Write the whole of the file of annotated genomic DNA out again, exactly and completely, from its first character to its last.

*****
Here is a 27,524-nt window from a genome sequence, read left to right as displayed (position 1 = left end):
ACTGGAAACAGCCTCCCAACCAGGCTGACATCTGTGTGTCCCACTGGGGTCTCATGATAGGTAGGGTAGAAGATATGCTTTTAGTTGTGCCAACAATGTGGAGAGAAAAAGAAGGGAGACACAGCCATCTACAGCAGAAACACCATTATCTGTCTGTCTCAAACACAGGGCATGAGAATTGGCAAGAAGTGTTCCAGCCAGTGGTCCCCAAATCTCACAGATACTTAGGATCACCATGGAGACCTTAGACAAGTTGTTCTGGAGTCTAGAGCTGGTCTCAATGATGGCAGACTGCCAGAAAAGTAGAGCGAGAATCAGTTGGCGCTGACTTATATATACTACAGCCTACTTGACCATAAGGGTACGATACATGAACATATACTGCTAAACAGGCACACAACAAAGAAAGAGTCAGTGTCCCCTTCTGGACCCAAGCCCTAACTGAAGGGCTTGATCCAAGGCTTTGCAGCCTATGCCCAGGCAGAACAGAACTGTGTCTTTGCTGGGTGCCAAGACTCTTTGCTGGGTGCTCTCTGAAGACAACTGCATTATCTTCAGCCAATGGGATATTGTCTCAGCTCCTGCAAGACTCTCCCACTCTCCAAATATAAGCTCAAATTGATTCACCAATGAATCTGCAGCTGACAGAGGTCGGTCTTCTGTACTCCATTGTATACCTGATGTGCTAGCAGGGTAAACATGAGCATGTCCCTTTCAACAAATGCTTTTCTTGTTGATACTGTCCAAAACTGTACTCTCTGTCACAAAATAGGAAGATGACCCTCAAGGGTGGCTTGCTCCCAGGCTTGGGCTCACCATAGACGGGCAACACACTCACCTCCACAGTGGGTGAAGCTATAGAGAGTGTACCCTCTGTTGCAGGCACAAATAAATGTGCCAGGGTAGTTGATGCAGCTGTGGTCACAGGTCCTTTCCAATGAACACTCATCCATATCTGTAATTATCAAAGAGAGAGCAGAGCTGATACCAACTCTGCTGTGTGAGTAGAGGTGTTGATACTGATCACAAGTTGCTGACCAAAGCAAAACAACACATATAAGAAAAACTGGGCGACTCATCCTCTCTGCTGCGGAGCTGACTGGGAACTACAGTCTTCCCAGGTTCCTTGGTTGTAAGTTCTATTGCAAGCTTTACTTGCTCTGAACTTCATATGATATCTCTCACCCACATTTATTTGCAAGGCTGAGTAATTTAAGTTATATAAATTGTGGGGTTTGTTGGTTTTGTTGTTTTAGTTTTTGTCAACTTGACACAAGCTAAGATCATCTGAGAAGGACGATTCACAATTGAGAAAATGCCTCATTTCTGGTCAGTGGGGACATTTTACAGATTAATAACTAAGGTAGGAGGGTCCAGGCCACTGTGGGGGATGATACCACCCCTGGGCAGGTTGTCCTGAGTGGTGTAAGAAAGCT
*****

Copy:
Here is a 27,524-nt window from a genome sequence, read left to right as displayed (position 1 = left end):
ACTGGAAACAGCCTCCCAACCAGGCTGACATCTGTGTGTCCCACTGGGGTCTCATGATAGGTAGGGTAGAAGATATGCTTTTAGTTGTGCCAACAATGTGGAGAGAAAAAGAAGGGAGACACAGCCATCTACAGCAGAAACACCATTATCTGTCTGTCTCAAACACAGGGCATGAGAATTGGCAAGAAGTGTTCCAGCCAGTGGTCCCCAAATCTCACAGATACTTAGGATCACCATGGAGACCTTAGACAAGTTGTTCTGGAGTCTAGAGCTGGTCTCAATGATGGCAGACTGCCAGAAAAGTAGAGCGAGAATCAGTTGGCGCTGACTTATATATACTACAGCCTACTTGACCATAAGGGTACGATACATGAACATATACTGCTAAACAGGCACACAACAAAGAAAGAGTCAGTGTCCCCTTCTGGACCCAAGCCCTAACTGAAGGGCTTGATCCAAGGCTTTGCAGCCTATGCCCAGGCAGAACAGAACTGTGTCTTTGCTGGGTGCCAAGACTCTTTGCTGGGTGCTCTCTGAAGACAACTGCATTATCTTCAGCCAATGGGATATTGTCTCAGCTCCTGCAAGACTCTCCCACTCTCCAAATATAAGCTCAAATTGATTCACCAATGAATCTGCAGCTGACAGAGGTCGGTCTTCTGTACTCCATTGTATACCTGATGTGCTAGCAGGGTAAACATGAGCATGTCCCTTTCAACAAATGCTTTTCTTGTTGATACTGTCCAAAACTGTACTCTCTGTCACAAAATAGGAAGATGACCCTCAAGGGTGGCTTGCTCCCAGGCTTGGGCTCACCATAGACGGGCAACACACTCACCTCCACAGTGGGTGAAGCTATAGAGAGTGTACCCTCTGTTGCAGGCACAAATAAATGTGCCAGGGTAGTTGATGCAGCTGTGGTCACAGGTCCTTTCCAATGAACACTCATCCATATCTGTAATTATCAAAGAGAGAGCAGAGCTGATACCAACTCTGCTGTGTGAGTAGAGGTGTTGATACTGATCACAAGTTGCTGACCAAAGCAAAACAACACATATAAGAAAAACTGGGCGACTCATCCTCTCTGCTGCGGAGCTGACTGGGAACTACAGTCTTCCCAGGTTCCTTGGTTGTAAGTTCTATTGCAAGCTTTACTTGCTCTGAACTTCATATGATATCTCTCACCCACATTTATTTGCAAGGCTGAGTAATTTAAGTTATATAAATTGTGGGGTTTGTTGGTTTTGTTGTTTTAGTTTTTGTCAACTTGACACAAGCTAAGATCATCTGAGAAGGACGATTCACAATTGAGAAAATGCCTCATTTCTGGTCAGTGGGGACATTTTACAGATTAATAACTAAGGTAGGAGGGTCCAGGCCACTGTGGGGGATGATACCACCCCTGGGCAGGTTGTCCTGAGTGGTGTAAGAAAGCT